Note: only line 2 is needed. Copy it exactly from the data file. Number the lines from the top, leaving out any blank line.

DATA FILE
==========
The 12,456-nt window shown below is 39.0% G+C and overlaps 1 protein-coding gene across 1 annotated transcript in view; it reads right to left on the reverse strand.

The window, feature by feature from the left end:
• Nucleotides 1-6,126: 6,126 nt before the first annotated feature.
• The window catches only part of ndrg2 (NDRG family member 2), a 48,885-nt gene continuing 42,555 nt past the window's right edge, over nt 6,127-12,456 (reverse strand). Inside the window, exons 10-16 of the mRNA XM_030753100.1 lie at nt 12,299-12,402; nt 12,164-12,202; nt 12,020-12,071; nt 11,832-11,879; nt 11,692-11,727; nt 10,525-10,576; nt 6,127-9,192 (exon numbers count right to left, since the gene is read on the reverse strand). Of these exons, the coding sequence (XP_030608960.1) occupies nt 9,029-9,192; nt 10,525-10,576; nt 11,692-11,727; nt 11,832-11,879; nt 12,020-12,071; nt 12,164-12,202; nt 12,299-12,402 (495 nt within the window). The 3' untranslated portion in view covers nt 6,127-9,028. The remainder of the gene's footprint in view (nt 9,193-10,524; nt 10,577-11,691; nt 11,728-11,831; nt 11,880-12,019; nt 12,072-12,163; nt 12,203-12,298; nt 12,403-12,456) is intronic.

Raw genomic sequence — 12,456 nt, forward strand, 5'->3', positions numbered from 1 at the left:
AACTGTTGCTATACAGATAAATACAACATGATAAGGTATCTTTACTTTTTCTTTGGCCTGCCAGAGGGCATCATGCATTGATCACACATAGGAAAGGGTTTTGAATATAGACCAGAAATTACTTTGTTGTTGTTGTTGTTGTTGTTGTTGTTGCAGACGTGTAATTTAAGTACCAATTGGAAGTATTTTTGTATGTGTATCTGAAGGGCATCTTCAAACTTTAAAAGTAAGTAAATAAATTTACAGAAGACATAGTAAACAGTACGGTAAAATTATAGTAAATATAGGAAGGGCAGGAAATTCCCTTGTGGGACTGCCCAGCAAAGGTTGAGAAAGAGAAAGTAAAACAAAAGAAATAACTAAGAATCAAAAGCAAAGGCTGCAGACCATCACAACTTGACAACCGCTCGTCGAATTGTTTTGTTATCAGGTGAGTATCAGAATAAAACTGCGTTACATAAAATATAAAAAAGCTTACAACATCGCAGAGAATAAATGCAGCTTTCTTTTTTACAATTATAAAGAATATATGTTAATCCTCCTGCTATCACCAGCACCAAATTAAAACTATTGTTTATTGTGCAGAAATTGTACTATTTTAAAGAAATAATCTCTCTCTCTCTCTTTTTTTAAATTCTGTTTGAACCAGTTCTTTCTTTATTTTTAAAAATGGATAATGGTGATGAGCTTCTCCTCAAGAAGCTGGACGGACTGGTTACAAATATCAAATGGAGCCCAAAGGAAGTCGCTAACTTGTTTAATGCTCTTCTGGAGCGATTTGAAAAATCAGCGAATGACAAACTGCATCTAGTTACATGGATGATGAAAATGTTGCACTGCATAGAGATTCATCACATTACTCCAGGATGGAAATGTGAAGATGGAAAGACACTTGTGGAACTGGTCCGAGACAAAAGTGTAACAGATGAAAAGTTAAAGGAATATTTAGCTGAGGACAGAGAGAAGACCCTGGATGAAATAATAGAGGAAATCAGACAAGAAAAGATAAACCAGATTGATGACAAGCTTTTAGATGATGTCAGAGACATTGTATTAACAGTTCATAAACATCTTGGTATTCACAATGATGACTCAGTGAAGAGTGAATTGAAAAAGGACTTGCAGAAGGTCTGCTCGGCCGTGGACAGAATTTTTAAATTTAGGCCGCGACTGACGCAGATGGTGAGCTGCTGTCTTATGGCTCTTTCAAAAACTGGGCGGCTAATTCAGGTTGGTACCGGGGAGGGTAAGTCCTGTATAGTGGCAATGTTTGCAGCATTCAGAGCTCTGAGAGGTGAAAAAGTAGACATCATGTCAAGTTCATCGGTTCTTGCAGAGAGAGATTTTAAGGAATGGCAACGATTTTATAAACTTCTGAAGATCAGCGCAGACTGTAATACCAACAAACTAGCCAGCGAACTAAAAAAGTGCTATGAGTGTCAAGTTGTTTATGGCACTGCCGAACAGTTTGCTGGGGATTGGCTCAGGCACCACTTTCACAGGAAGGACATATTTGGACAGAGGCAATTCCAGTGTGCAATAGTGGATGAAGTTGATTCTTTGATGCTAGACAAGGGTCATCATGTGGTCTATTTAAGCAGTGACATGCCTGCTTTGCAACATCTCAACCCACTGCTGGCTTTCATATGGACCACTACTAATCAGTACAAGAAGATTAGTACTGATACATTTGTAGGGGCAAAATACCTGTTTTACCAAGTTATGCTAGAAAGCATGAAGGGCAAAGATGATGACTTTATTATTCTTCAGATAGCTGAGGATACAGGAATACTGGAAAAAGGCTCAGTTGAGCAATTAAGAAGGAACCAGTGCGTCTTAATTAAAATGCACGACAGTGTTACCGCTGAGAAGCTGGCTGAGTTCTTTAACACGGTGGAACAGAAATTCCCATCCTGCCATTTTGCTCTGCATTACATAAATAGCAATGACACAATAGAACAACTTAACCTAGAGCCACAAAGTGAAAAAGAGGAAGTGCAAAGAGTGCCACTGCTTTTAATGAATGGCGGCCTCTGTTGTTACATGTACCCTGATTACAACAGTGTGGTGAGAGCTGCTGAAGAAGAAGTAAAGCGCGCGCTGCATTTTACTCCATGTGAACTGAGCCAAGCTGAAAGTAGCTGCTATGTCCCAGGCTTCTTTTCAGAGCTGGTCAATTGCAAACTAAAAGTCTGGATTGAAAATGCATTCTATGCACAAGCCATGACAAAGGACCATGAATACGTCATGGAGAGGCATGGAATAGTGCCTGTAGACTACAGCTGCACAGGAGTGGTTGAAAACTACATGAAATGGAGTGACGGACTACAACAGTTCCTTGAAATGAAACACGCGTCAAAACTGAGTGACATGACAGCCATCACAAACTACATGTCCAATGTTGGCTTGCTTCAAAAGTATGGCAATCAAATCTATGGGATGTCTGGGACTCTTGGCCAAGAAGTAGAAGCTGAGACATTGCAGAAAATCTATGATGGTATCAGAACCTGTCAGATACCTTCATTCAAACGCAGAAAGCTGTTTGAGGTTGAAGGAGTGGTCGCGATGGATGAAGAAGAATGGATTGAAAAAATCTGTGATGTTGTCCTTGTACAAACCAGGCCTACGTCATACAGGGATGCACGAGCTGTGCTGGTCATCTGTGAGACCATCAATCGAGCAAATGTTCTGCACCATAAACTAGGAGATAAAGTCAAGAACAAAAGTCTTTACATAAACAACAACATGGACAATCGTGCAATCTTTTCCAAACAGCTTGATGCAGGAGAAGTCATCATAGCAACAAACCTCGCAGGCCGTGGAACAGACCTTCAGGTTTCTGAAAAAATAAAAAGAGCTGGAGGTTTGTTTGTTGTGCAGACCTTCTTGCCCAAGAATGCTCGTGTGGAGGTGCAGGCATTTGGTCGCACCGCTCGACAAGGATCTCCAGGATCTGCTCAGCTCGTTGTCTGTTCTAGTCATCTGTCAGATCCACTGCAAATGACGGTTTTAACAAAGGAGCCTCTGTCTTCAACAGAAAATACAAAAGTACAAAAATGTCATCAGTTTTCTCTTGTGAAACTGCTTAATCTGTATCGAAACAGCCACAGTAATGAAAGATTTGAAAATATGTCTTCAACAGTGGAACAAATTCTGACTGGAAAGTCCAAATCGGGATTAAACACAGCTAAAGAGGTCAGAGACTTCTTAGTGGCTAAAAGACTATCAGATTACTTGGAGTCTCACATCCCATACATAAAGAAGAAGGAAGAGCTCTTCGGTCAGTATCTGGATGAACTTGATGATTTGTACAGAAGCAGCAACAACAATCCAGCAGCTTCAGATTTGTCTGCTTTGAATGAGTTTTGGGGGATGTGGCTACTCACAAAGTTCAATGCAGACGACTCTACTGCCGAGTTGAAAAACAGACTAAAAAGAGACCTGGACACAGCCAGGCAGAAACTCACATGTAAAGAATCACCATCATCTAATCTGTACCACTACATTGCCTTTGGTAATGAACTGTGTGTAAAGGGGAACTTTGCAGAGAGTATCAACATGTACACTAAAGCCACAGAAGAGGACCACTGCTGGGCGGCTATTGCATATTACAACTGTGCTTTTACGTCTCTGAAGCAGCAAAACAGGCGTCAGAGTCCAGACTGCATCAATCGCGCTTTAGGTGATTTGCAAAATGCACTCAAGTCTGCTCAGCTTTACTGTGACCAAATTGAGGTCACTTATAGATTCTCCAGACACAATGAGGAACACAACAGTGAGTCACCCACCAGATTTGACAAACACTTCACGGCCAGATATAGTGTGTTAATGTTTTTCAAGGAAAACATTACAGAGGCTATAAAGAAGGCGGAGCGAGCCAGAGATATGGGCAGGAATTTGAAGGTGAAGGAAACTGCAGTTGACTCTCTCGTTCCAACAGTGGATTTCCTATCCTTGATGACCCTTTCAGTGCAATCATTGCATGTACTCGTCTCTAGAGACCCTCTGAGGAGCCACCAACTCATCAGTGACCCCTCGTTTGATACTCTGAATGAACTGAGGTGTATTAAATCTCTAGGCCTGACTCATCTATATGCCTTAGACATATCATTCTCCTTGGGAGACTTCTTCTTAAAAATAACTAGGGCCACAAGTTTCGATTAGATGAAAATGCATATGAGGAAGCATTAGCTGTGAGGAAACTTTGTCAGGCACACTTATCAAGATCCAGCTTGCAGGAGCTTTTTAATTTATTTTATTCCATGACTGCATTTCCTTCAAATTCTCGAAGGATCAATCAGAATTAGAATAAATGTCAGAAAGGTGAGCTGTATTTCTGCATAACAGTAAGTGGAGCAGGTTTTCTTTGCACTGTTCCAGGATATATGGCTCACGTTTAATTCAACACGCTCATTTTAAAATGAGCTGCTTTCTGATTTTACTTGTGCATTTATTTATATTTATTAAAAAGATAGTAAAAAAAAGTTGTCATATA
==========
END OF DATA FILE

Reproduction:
The window, feature by feature from the left end: